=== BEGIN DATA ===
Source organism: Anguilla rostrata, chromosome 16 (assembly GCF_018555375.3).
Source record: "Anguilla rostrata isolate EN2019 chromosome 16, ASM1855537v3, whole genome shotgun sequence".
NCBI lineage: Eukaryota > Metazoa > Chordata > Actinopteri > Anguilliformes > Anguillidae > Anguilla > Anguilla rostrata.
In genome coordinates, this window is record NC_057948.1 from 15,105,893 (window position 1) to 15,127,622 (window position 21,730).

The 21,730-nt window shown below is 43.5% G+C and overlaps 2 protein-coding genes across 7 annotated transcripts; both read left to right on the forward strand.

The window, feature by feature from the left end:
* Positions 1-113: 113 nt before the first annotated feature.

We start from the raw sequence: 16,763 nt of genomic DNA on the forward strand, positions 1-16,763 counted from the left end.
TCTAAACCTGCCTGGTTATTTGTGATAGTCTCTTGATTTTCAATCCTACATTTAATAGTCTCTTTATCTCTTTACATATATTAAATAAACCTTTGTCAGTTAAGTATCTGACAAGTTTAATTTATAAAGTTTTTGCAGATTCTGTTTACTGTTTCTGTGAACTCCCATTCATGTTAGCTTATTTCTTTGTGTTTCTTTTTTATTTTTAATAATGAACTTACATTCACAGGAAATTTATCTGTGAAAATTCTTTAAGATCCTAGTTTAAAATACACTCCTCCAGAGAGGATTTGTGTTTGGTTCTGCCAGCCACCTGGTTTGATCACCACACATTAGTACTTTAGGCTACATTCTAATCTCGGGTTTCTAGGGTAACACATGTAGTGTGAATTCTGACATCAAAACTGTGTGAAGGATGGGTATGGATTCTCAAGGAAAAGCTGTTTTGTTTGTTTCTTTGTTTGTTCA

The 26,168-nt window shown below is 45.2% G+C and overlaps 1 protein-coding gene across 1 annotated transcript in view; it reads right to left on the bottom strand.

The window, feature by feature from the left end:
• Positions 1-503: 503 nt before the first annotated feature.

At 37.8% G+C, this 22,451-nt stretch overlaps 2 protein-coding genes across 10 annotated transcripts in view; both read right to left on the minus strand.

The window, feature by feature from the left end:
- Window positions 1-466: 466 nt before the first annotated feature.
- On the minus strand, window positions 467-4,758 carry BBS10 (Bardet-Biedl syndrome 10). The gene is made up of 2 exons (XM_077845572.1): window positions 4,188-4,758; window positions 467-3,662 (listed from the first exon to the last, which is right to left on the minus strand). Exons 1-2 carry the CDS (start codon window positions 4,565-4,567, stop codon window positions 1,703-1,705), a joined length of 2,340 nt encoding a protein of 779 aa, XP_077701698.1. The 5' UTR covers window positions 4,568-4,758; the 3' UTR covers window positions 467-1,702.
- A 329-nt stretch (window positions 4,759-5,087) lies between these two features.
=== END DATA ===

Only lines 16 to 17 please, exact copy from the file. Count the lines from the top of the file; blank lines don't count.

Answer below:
- On the minus strand, window positions 467-4,758 carry BBS10 (Bardet-Biedl syndrome 10). The gene is made up of 2 exons (XM_077845572.1): window positions 4,188-4,758; window positions 467-3,662 (listed from the first exon to the last, which is right to left on the minus strand). Exons 1-2 carry the CDS (start codon window positions 4,565-4,567, stop codon window positions 1,703-1,705), a joined length of 2,340 nt encoding a protein of 779 aa, XP_077701698.1. The 5' UTR covers window positions 4,568-4,758; the 3' UTR covers window positions 467-1,702.
- A 329-nt stretch (window positions 4,759-5,087) lies between these two features.